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Parasitology Research

, Volume 118, Issue 1, pp 363–367 | Cite as

How does the bopyrid isopod Gyge branchialis interfere with trace metal bioaccumulation in the mud shrimp Upogebia cf. pusilla?

  • Annabelle DairainEmail author
  • Alexia Legeay
  • Valentine Gernigon
  • Xavier de Montaudouin
Immunology and Host-Parasite Interactions - Short Communication
  • 18 Downloads

Abstract

Parasites are widespread in natural environments, and their impacts on the fitness of their host and, at a broader scale, on ecosystem functioning are well recognized. Over the last two decades, there has been an increasing interest in the effects of parasites in conjunction with other stressors, especially pollutants, on the health of organisms. For instance, parasites can interfere with the bioaccumulation process of contaminants in their host leading to parasitized organisms exhibiting lower pollutants burdens than unparasitized individuals for example. However, the mechanisms underlying these patterns are not well understood. This study examined how the bopyrid parasite Gyge branchialis could lower the cadmium (Cd) uptake of its mud shrimp host Upogebia cf. pusilla. When exposed to water-borne Cd, parasites were able to bioaccumulate this trace metal. However, the uptake of Cd by the parasite was low and cannot entirely explain the deficit of Cd contamination of the host. The weight of gills of parasitized organisms was significantly reduced compared with unparasitized organisms. We suggest that by reducing the surface for metal uptake, parasites could lower the contaminant burden of their host.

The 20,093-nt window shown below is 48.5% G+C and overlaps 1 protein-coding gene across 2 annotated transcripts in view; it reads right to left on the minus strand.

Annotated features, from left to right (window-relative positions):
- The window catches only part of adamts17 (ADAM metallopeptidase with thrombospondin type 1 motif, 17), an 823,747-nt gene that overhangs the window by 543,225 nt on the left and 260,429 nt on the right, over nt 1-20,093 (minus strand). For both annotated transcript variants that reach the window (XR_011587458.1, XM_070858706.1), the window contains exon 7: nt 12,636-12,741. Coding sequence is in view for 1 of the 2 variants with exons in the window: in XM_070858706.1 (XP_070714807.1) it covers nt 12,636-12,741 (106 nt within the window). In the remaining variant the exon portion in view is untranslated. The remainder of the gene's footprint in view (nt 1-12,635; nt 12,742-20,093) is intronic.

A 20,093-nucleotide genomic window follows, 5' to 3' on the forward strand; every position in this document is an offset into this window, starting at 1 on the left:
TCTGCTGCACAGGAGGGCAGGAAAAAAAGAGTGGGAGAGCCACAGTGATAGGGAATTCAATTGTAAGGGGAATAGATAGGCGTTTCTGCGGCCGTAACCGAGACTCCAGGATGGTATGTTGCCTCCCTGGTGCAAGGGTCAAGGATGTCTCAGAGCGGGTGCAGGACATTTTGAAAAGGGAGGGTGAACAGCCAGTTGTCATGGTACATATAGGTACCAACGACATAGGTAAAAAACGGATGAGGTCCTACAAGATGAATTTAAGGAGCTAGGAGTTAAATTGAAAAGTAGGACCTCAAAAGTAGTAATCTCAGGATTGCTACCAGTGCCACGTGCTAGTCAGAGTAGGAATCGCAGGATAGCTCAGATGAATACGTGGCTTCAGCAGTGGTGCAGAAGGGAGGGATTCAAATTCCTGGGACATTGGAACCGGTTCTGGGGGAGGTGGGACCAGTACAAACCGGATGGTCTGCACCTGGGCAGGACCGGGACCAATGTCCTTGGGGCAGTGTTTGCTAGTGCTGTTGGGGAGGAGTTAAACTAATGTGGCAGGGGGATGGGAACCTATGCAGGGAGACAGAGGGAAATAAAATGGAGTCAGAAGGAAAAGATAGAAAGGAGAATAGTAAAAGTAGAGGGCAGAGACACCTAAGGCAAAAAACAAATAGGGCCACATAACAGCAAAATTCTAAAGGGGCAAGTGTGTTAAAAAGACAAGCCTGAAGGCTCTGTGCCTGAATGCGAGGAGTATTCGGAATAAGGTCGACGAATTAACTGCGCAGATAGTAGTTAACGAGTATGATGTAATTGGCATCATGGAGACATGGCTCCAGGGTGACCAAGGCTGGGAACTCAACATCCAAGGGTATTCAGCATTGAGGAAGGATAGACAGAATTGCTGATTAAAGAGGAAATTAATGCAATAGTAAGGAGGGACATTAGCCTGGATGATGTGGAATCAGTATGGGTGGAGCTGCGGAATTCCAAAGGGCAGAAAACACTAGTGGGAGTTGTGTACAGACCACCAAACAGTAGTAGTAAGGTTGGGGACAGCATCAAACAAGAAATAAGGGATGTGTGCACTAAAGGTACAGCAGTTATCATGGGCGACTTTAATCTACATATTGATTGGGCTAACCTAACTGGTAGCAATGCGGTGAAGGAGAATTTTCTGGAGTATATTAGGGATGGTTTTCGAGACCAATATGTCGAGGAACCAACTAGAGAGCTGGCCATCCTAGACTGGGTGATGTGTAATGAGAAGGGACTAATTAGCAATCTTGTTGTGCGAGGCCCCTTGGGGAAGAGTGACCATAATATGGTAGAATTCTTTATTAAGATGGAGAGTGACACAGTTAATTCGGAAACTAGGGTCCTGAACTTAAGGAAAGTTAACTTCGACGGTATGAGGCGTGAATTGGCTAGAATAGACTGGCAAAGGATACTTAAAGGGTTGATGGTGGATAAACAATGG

Keywords

Host-parasite interactions Metal contamination Physiological alteration Mud shrimp 

Notes

Acknowledgements

The authors are grateful to the two anonymous referees for their help in improving the manuscript. Many thanks to Dr. Katie O’Dwyer (Galway-Mayo Institute of Technology) for the interesting comments and editing corrections of the manuscript. We are grateful to M. Mauran for her significant help during experiment. We thank the captain and the crewmembers of the R/V Planula IV (CNRS-INSU-FOF) for assistance in the field.

Funding

A.D. was supported by a doctoral grant of the French “Ministère de l’Enseignement Supérieur et de la Recherche” (Université de Bordeaux—2015/AUN/25).

Compliance with ethical standards

Conflict of interest

The authors declare that they have no conflict of interest.

Ethical approval

All applicable international, national, and/or institutional guidelines for the care and use of animals were followed.

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Copyright information

© Springer-Verlag GmbH Germany, part of Springer Nature 2018

Authors and Affiliations

  1. 1.Univ. Bordeaux, EPOC, UMR CNRS 5805TalenceFrance
  2. 2.Univ. Lyon IVilleurbanneFrance

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